Middle East Monitor / September 12, 2023
Israeli opposition leader Yair Lapid said that reports indicating that talks were being held between Prime Minister Benjamin Netanyahu and the head of the opposition National Unity Party, Benny Gantz, to reach a consensus on the “judicial reform” plan, are “deceitful attempts” aimed at disrupting the Supreme Court session scheduled for today.
The Supreme Court is scheduled to consider the appeals submitted against the “limiting reasonableness” law, one of the most prominent laws of the controversial judicial reform plan that is being pushed by Netanyahu’s far-right government. The reform plan sparked widespread controversy and protests which have been ongoing since January.
Earlier yesterday, Israeli media outlets reported that Netanyahu had resumed “indirect talks” with the opposition leader, former Defence Minister Benny Gantz, about a settlement regarding judicial legislation.
In response, Lapid said in a clip posted on his account on X (formerly Twitter): “What we’ve been seeing in the past few hours is not real. I support extensive agreements, but what we are seeing is an attempt to disrupt the most important debate in the history of the Supreme Court.”
“Right before the 15 judges in the Supreme Court meet, and before Netanyahu leaves for the US [next week to deliver a speech before the UN General Assembly], fictitious settlement proposals that have no foundation within the government coalition are suddenly appearing.”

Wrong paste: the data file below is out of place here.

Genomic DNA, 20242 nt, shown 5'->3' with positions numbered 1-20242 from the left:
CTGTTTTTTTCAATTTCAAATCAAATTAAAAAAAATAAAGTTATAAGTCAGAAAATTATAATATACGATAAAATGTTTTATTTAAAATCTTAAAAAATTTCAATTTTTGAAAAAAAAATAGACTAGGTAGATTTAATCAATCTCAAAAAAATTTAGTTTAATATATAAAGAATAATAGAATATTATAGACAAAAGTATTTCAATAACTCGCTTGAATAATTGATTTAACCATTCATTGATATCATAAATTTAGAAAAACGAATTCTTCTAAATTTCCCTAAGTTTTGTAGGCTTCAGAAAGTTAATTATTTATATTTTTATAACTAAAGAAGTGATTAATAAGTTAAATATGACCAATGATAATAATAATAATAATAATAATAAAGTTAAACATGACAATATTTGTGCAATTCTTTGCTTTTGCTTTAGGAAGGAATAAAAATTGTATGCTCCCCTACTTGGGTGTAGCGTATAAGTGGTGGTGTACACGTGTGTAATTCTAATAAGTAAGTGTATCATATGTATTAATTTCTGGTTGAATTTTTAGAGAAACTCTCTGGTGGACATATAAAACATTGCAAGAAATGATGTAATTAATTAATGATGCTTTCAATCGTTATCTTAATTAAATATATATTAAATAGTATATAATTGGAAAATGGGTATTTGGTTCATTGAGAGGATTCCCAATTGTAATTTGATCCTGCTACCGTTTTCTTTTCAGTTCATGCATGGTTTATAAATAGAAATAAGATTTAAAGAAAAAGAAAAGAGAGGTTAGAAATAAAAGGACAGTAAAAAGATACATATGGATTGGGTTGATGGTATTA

Thousands of Israelis demonstrated in front of the Supreme Court in Jerusalem yesterday to show support for the body.
The Knesset approved the “limiting reasonableness” law in July, it is one of eight projects proposed by the government within the framework of judicial amendments that it says would “create a balance between the legislative, executive and judicial powers,” within the plan to “reform the judiciary.” The opposition has described this as a “coup” and believes that it turns Israel into a “dictatorship.”
The law significantly limits the Supreme Court’s ability to interfere and block government decisions, even if it deems them illogical and unreasonable.
The law would prevent Israeli courts, including the Supreme Court, from applying what is known as the “reasonableness standard” to decisions made by elected officials, including Prime Minister Benjamin Netanyahu. Removing oversight on laws which government officials vote in.